• Brigit Loughlin

Heritage Officer - Kildare County Council

  • John Lusby

Raptor Conservation Officer with Birdwatch Ireland

  • Enda Mullen

Divisional Ecologist with National Parks and Wildlife Service

  • Vincent O'Malley

Head of Environmental Policy & Compliance at Transport Infrastructure Ireland

  • Lorcan O'Toole

Managing Director of the Golden Eagle Trust

  • Chris Perry

Department of Agriculture, Environment and Rural Affairs

  • Val Swan

Retired Conservation Ranger, National Parks and Wildlife Service

  • Attracta Uí Bhroin

Environmental Law Officer at the Irish Environmental Network

  • Martin Walker

Kildare superintendent, An Garda Síochána

  • Pete Wedderburn

Veterinary surgeon (BVM&S CertVR MRCVS) & WRI Patron


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Sincere thanks to the sponsors below


Environmental Protection Agency



Kildare County Council

Kildare coco





Nco Mess, East Curragh Camp, Kildare, Ireland


Curragh map




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Registration & Fees

Frequently Asked Questions  
Course Grant  

covid plan

Should the online option have to be taken, you will be charged only the amount you are paying at registration here now.

Assuming the conference goes ahead as planned and is held on-site, you will be required during registration on-the-door, to pay the outstanding amount noted below.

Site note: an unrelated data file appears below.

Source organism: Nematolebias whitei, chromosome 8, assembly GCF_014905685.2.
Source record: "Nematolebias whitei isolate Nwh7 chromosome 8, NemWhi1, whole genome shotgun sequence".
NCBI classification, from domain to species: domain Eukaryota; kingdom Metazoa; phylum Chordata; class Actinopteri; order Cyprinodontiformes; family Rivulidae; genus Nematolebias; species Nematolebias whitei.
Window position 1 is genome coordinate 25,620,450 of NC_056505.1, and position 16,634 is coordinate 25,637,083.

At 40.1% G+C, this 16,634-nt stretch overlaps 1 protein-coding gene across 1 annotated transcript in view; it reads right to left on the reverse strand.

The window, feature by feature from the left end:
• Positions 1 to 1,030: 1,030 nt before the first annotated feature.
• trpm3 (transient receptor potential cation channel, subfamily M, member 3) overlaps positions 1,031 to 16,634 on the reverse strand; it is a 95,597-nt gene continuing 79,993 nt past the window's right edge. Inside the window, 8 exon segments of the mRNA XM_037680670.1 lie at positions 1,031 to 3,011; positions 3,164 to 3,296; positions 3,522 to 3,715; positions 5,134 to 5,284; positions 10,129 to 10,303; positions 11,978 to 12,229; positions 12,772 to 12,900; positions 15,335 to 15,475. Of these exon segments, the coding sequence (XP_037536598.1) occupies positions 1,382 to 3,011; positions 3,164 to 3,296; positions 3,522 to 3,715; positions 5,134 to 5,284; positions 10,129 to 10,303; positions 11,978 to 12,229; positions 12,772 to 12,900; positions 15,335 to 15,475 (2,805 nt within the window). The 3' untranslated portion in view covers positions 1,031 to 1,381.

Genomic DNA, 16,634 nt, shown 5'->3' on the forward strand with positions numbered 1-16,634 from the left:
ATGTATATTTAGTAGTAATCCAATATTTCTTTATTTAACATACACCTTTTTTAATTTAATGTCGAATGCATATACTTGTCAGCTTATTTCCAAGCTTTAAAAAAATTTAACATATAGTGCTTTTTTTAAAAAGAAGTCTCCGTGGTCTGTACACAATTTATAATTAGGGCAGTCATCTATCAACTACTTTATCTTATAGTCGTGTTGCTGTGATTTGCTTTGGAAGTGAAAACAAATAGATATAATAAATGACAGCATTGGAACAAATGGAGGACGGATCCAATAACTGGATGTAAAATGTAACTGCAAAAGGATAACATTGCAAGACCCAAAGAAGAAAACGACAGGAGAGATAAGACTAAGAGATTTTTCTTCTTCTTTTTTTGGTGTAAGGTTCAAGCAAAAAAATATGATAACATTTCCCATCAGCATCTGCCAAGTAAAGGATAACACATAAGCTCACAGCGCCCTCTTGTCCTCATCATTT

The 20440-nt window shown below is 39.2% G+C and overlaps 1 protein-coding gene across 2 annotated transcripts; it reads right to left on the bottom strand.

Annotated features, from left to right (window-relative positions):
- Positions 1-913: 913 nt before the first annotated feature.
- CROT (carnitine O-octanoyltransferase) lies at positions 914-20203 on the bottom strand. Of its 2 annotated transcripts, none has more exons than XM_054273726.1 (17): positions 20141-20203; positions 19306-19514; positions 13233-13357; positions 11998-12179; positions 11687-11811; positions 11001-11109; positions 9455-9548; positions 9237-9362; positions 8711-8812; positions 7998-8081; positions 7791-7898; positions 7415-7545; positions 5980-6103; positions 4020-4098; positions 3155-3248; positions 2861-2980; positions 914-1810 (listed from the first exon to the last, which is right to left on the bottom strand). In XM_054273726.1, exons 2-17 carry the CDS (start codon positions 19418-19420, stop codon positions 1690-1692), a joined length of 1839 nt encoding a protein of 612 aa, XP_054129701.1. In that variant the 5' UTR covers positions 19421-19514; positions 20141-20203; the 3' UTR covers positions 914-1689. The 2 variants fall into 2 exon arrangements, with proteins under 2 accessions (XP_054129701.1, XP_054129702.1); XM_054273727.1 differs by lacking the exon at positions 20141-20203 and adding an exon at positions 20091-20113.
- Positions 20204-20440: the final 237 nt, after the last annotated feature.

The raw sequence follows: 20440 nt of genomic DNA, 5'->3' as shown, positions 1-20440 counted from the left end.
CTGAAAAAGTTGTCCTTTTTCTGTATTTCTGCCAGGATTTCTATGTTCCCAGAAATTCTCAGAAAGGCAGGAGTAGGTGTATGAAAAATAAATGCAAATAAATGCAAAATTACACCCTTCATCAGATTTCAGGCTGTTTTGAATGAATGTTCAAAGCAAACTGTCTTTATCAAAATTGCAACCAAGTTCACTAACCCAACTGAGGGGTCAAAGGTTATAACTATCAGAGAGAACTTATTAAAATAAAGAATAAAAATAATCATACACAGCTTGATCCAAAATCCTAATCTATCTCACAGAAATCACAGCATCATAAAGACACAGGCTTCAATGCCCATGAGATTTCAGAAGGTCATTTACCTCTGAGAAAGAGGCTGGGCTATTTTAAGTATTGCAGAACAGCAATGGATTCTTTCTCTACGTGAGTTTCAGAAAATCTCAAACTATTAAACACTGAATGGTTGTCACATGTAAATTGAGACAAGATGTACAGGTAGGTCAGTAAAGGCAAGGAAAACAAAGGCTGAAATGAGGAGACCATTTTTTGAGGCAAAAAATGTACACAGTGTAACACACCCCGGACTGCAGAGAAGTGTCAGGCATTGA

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FEES for the conference:

Online Contingency
Discount fee
on-the-door fee

General Public 1 day

€55 (50 GBP)
€20 (18 GBP)

General Public 2 days

€80 (72 GBP)

€20 (18 GBP)

Veterinary Practitioners 1 day

€100 (90 GBP)
€30 (27 GBP)

Veterinary Practitioners 2 days

€130 (118 GBP)

€30 (27 GBP)

Concessions 1 day

€40 (36 GBP)
€10 (9 GBP)

Concessions 2 days

€60 (54 GBP)

€10 (9 GBP)

*Veterinary Practitioners - if claiming CVE credits
*Concessions - Retired, unemployed, rehabilitators, students. (Proof of eligibility will be required)

Fee includes:
lunch (soup & sandwiches)
morning and afternoon tea, coffee and pastry/biscuits breaks
delegate pack - magazines, brochures and wildlife information
WRI Certificate of Attendance




Q - Why is it more expensive for vets and nurses than general public
A - Though we have issues with the price of CPD for the veterinary profession, we have to face the fact that they have to pay one CPD provider or another, and we can't afford not to charge similar fees to the other CPD providers.

Q - I'm a vet but don't need CPD, do I still have to pay the vet fee
A - No. Anyone not claiming CPD can register under the general public category.

Q - Can I get a refund if I can't attend after booking
A - Click HERE for Cancellation Policy.


Course Grant

If the fees are preventing your attendance you can contact us to discuss grant assistance

We have been asked by potential donors how to obtain the greatest good for wildlife from financial donations.   Our belief at WRI is that educating people about the importance and practice of wildlife care has the greatest long term good.

If you would like to donate specifically to the Wildlife Education Grant Fund to help subsidise our Wildlife Education for those of limited means, please visit our DONATE page.